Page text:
Thorac cardiovasc Surg 2014; 62(08): 716-721
DOI: 10.1055/s-0034-1394103
Original Thoracic
Georg Thieme Verlag KG Stuttgart · New York

Protective Effect of Hypothermia in a Blunt Thoracic Trauma and Hemorrhagic Shock Model

Hüseyin Ulger
1  Department of Emergency Medicine, Kirikkale University Faculty of Medicine, Kirikkale, Turkey
,
Turgut Deniz
1  Department of Emergency Medicine, Kirikkale University Faculty of Medicine, Kirikkale, Turkey
,
Faruk Comu
2  Department of Physiology, Kirikkale University Faculty of Medicine, Kirikkale, Turkey
,
Canan Agalar
3  Department of Clinical Microbiology and Infection, Kirikkale University Faculty of Medicine, Kirikkale, Turkey
,
Ucler Kisa
4  Department of Clinical Biochemistry, Kirikkale University Faculty of Medicine, Kirikkale, Turkey
,
Fatih Agalar
5  Department of General Surgery, Kirikkale University Faculty of Medicine, Kirikkale, Turkey
› Author Affiliations
Further Information

Publication History

18 April 2014

05 August 2014

Publication Date:
31 October 2014 (eFirst)

Abstract

Background The aim of this study was to investigate the effect of volume-controlled hemorrhage and hypothermia on rats with blunt chest trauma, evaluating bacterial translocation (BT), lung tissue malondialdehyde (MDA), nitric oxide (NO) levels, and erythrocyte deformability (ED).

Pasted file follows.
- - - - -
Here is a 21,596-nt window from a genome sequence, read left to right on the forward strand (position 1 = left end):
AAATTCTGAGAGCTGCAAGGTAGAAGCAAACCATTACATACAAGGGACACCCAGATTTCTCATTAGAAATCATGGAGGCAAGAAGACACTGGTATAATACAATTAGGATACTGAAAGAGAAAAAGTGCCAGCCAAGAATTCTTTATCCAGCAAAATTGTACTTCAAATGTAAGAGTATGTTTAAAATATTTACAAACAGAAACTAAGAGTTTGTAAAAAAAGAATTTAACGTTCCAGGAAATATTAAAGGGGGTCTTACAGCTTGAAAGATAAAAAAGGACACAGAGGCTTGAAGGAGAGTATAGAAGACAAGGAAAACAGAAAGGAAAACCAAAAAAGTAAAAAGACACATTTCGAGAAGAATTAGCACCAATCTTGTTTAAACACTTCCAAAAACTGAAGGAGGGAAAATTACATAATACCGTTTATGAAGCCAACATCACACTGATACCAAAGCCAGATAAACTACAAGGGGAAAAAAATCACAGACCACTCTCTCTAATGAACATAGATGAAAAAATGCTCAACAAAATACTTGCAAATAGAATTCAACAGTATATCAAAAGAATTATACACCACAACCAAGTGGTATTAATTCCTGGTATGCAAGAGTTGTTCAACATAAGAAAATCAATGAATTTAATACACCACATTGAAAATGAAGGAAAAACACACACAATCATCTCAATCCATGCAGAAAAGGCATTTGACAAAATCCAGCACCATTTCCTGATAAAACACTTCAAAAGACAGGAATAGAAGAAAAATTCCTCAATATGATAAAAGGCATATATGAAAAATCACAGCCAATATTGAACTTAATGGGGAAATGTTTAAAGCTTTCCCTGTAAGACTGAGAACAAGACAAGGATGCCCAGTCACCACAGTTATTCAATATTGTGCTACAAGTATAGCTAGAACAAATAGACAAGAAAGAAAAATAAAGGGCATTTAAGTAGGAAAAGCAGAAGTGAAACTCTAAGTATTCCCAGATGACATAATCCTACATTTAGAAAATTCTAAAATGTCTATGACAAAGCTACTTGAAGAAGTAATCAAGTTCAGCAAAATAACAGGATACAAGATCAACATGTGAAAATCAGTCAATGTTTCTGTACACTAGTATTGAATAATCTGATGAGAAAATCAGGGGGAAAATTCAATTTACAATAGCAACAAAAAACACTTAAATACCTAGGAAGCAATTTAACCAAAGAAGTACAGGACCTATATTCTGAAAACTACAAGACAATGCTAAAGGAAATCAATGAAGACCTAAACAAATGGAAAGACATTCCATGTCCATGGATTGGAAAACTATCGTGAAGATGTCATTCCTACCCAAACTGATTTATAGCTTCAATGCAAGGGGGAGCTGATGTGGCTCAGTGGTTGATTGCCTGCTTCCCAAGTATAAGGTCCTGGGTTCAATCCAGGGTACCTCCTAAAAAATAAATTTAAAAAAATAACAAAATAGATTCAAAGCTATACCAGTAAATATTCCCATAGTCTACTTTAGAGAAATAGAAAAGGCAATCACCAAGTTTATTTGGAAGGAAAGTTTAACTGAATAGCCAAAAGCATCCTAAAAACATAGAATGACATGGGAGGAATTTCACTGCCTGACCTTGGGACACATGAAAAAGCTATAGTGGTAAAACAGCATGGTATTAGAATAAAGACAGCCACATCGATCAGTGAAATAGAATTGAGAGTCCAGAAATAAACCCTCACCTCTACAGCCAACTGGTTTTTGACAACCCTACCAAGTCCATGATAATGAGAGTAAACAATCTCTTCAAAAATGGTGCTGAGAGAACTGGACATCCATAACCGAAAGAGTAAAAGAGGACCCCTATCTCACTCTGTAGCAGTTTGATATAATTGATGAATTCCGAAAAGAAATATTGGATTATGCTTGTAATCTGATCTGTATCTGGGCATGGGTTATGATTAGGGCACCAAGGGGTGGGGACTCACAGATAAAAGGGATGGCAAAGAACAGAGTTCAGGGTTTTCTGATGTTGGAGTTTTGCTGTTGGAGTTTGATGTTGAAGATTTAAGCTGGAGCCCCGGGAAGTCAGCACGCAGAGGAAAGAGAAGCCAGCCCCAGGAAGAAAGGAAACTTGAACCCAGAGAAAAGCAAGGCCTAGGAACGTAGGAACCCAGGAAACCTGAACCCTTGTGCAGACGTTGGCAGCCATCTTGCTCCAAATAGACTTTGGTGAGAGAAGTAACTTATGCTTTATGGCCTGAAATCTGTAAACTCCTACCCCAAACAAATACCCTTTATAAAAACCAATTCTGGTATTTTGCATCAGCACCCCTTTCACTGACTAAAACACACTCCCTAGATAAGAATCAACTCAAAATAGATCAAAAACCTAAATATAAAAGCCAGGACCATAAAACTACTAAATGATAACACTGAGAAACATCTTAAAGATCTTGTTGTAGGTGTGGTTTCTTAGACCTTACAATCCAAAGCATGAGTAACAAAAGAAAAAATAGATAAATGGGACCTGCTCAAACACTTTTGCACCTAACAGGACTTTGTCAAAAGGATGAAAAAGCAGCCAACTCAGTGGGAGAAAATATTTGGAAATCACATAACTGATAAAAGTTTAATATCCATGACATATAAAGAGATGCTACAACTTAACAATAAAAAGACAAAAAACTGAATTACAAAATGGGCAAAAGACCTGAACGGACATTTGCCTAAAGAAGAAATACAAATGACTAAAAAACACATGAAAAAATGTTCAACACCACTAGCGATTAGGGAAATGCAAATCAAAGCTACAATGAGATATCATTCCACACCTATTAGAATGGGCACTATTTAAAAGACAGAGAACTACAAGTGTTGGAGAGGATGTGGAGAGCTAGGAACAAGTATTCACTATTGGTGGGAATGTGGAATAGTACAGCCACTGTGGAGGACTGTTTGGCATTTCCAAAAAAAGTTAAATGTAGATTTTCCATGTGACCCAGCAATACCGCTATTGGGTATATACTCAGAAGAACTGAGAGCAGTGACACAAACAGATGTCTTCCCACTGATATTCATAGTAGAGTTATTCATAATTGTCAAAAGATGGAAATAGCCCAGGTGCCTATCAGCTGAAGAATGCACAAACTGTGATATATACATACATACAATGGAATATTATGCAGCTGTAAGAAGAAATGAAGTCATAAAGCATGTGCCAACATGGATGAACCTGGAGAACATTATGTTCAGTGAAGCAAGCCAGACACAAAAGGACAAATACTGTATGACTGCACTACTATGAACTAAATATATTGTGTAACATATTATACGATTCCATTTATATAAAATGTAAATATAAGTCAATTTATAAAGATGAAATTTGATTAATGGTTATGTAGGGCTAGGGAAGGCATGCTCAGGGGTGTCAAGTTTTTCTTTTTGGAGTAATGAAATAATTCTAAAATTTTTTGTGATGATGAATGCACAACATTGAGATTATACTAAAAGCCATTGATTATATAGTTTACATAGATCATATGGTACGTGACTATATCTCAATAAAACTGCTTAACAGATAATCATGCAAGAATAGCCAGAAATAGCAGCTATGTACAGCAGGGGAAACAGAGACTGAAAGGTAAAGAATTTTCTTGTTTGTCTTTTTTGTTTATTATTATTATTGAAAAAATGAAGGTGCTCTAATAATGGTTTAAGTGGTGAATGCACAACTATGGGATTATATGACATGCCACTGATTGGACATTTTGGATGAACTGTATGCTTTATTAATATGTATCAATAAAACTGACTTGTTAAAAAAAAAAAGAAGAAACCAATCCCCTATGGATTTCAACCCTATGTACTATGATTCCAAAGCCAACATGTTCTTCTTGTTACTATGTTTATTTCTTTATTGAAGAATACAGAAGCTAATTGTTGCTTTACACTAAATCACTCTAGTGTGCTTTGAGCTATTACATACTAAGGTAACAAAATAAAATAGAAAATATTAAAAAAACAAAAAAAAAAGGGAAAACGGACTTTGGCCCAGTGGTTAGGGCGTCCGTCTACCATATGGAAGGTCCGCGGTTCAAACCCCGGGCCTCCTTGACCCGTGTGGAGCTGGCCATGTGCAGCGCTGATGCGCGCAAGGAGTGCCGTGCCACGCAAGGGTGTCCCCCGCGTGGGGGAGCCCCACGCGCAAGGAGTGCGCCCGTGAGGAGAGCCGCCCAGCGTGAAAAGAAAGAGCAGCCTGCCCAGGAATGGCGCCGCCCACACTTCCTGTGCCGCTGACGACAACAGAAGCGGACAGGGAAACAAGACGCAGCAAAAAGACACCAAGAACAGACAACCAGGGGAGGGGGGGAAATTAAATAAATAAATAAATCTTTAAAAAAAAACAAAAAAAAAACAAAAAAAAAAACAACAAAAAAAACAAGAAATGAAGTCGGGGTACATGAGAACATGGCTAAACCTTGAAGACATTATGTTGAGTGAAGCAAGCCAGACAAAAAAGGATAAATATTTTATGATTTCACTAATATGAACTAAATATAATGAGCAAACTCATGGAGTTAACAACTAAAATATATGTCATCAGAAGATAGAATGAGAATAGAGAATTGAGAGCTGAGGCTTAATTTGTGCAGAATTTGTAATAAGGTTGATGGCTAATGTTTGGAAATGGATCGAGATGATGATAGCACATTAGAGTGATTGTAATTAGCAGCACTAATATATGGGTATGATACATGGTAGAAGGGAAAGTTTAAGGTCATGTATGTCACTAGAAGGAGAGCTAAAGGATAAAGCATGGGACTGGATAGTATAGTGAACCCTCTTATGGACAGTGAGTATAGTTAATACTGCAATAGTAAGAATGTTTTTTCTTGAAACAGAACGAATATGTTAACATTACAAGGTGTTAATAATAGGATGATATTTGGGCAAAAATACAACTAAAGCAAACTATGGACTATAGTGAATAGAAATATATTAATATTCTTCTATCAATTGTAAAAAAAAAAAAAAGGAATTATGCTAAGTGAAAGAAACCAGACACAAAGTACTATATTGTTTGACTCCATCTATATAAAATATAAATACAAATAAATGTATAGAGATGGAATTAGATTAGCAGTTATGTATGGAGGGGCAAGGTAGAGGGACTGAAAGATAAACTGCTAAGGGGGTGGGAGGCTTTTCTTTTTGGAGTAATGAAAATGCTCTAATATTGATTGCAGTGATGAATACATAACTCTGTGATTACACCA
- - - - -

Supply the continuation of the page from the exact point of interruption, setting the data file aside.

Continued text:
Methods In our study, 10 animals each were included in 6 groups. Groups were as follows: a group with blunt chest trauma only (Group T), a group with hemorrhage only (Group H), a normothermic group with comorbidity of trauma and hemorrhage (Group NT), a mild hypothermic group with trauma and hemorrhage (Group MH), a moderate hypothermic group with trauma and hemorrhage (Group MoH), and a control group (Group C). Sodium pentobarbital (50 mg/kg, intraperitoneally) anesthesia was administered. Thoracic trauma was generated using kinetic energy at the middle of the chest (2.45 J). Stage 3 hemorrhagic shock was initiated. After 24 hours, the rats were killed and red blood cell deformability, BT development in the liver, spleen, and mesenteric lymph nodes, and NO and MDA levels in lung tissue, kept at −80°C, were measured.

Results In Groups MH and MoH, there was no difference in ED values, though they were lower than those in Group NT (p < 0.05). BT was more prevalent in Group NT than in the other groups. In Group NT, the growth of BT was greater than in other groups (p < 0.05). The level of NO in Group H was higher than in the control group (p < 0.05). In Group MoH, the level of MDA was lower than in Group MH (p < 0.05).

Conclusion Hypothermia seems to demonstrate protective effects on ED and BT by reducing oxidative stress. The protective effects of therapeutic hypothermia on ED may be due to the effect of reducing NO and/or MDA. There was no difference in effect between mild and moderate hypothermia in terms of the formation of ED and BT.